Sound & Vision October 2016

Sound & Vision is at the forefront of the ever-changing, always dynamic world of electronic entertainment. Authoritative and accessible, written with insight and humor, Sound & Vision is the preeminent source for consumers of home theater, audio, video, and multimedia products.

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10 Nummer

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3 min
truth or dare?

This issue includes reviews of two displays boasting HDR, or high dynamic range playback. Tom Norton, in his review of Samsung’s latest flagship flat panel, raves about his HDR experience. Al Griffin, specifically discussing HDR in his review of Epson’s excellent new 4K-compatible projector, in essence says, “’s OK.” So, the question for the confused reader is this: Is HDR worth it? Is it worth a display upgrade, buying perhaps a new UHD Blu-ray player, or seeking out and purchasing the still pricey (by disc or streaming) specialized software? Or is HDR just another in a long line of largely inconsequential technologies and features hoisted upon the public? Most often, the response to this question for this or any other technology really does depend. It depends, for example, on the full ecosystem…

6 min

E-mail them to note: Questions about the features and functions of a particular product are best directed to the manufacturer. Questions about what product you should buy are best directed to a dealer who knows all the details of your system, your preferences, and your personal habits. All submissions are considered the exclusive property of Sound & Vision magazine and TEN: The Enthusiast Network. We reserve the right to edit letters for brevity. Due to the volume of mail that we receive, we regret that we cannot respond to every letter. Calibrating for HDR In more than one recent TV review, your publication refers to the difficulties with calibrating UHD HDR screens and mentions that test discs aren’t available yet. Can you perhaps explain one matter to this early adopter: Are…

5 min
perfect focus

What Next? 15 Minutes with CEDIA Tech Guru Dave Pedigo Predicting the future is risky business, but in his role as senior director of emerging technologies for the Custom Electronic Design & Installation Association (CEDIA), Dave Pedigo is paid to keep a watchful eye on what’s coming down the pike and ferret out the products and trends most likely to impact the tech landscape in 5, 10, 15 years. We recently sat down with Pedigo to find out where he sees technology heading over the next five years. S&V: The CEDIA Technology Council recently issued a list of 100 predictions for the year 2020. We selected a few to talk about, but first tell us about the Council. DP: The Technology Council is a think tank devoted to identifying emerging trends, opportunities, and threats…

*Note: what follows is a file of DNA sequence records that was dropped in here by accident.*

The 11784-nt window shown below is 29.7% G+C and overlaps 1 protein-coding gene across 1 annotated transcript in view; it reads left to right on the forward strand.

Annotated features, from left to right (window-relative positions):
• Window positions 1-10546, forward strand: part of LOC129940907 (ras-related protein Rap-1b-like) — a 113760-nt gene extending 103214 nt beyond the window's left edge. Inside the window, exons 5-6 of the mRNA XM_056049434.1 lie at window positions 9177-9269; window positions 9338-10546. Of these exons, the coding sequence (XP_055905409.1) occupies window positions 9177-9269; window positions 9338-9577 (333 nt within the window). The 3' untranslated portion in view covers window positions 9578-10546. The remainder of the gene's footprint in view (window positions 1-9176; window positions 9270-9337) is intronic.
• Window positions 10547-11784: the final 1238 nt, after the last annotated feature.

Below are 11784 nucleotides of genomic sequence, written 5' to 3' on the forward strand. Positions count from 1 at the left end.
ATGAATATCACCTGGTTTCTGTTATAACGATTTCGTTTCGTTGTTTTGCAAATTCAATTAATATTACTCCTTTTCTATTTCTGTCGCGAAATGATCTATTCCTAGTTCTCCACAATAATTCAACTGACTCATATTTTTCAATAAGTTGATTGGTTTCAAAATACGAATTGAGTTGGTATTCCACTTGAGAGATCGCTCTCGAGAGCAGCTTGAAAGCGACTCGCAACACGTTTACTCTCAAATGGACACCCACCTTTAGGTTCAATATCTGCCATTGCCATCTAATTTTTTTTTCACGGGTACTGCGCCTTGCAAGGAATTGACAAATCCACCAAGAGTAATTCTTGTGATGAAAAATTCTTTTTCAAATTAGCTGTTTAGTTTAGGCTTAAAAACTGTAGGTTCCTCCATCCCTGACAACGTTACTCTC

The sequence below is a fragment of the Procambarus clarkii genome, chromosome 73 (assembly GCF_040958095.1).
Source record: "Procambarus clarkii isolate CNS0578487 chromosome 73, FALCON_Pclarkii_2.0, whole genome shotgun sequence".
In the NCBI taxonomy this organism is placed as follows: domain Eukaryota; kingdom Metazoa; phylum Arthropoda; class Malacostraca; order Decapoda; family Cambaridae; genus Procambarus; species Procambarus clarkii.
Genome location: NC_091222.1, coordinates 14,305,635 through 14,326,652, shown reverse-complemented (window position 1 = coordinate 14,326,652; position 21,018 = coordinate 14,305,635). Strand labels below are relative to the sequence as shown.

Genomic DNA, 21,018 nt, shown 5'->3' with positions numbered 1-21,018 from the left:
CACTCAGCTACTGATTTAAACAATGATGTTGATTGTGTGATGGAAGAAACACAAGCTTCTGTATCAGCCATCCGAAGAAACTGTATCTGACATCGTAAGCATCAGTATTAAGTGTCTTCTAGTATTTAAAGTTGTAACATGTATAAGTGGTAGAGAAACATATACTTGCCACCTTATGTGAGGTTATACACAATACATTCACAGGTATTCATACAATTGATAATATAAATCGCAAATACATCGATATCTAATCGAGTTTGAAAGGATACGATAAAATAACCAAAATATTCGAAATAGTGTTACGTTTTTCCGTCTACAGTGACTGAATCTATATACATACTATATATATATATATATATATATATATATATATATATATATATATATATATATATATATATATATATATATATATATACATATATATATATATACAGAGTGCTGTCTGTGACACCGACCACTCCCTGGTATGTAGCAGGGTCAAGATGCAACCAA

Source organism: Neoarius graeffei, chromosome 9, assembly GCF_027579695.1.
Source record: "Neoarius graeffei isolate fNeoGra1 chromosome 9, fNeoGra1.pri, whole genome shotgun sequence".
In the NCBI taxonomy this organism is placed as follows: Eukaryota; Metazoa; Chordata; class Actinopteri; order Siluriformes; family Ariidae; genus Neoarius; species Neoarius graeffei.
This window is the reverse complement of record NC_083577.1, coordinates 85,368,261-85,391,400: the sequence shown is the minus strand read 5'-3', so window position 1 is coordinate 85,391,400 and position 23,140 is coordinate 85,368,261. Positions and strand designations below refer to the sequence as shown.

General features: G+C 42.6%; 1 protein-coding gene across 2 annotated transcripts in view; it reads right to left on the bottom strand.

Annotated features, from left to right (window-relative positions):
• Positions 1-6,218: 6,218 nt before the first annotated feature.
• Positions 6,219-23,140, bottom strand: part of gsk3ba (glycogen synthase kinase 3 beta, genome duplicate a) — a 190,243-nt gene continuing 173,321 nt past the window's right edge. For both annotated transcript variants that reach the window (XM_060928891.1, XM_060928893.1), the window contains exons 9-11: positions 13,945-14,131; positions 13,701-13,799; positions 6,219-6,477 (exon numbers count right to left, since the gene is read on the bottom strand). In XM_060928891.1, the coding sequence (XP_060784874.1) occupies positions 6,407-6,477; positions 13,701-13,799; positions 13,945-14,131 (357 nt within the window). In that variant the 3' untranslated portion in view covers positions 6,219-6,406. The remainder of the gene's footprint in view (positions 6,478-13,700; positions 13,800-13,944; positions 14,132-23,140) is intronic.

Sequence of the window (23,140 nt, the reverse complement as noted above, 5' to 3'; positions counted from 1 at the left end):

3 min
this just in...

The Netflix Binge Scale measures series likely to be consumed in a single week. At the top end are thrillers like Breaking Bad and Dexter, while political dramas like House of Cards and The West Wing are watched over a longer period. UltraFlix brings UHD and HD streaming to partnering smart TVs (from Hisense, Samsung, Sharp, Sony, Vizio) and media players (Roku 4). It offers more than 1,000 hours of movies, shows, sports, concerts, and documentaries... Smart TVs Accounted For nearly half of those shipped in the fourth quarter of 2015, says an IHS Technology report. The category passed the 100 million mark at the same time... Google Cast Is Emerging as a leading smart TV platform, replacing homegrown alternatives. It has been adopted by Vizio, Magnavox, Philips, and Westinghouse... Ultra HDTVs Will Be…

4 min

All Men Shall Become Brothers All men shall become brothers. At least that’s what Schiller proposed in his Ode to Joy, a proposal tunefully endorsed by Beethoven. In practice, we sometimes act more like distant cousins, or like neighbors who scream at each other and throw dog poop on each other’s lawns because one guy votes democrat and the other votes republican. Local law enforcement knows who we are. And then there’s analog audio guys and digital audio guys. The sometimes bitter relationship between Grooves and Bits makes the Crips versus the Bloods look like a bromance. Sometime, somewhere, at probably around 2:00 a.m. in a bar, maybe somebody will explain to me why such a trivial thing like music storage media invites such acrimony. Meanwhile, the war rages on. By any metric,…

5 min

Next-Gen A/V Digital high-definition broadcasting started back in 1998, but since then, only video has received a facelift, not audio. Why hasn’t DTV audio evolved to at least Dolby Digital Plus status? David Musoke / via e-mail DTV audio did evolve to Dolby Digital Plus status—the Advanced Television Systems Committee (ATSC), an international organization tasked with developing digital broadcasting standards including the current system used in the U.S., incorporated Dolby Digital Plus into the ATSC 1.0 standard back in 2005. However, U.S. terrestrial broadcasters never got around to exploiting the benefits of Dolby Digital Plus (also known as Enhanced AC-3), which allows for higher channel counts and enhanced bitrate options to improve sound quality over standard Dolby Digital. One area where Dolby Digital Plus has made a mark is with over-the-top streaming services such…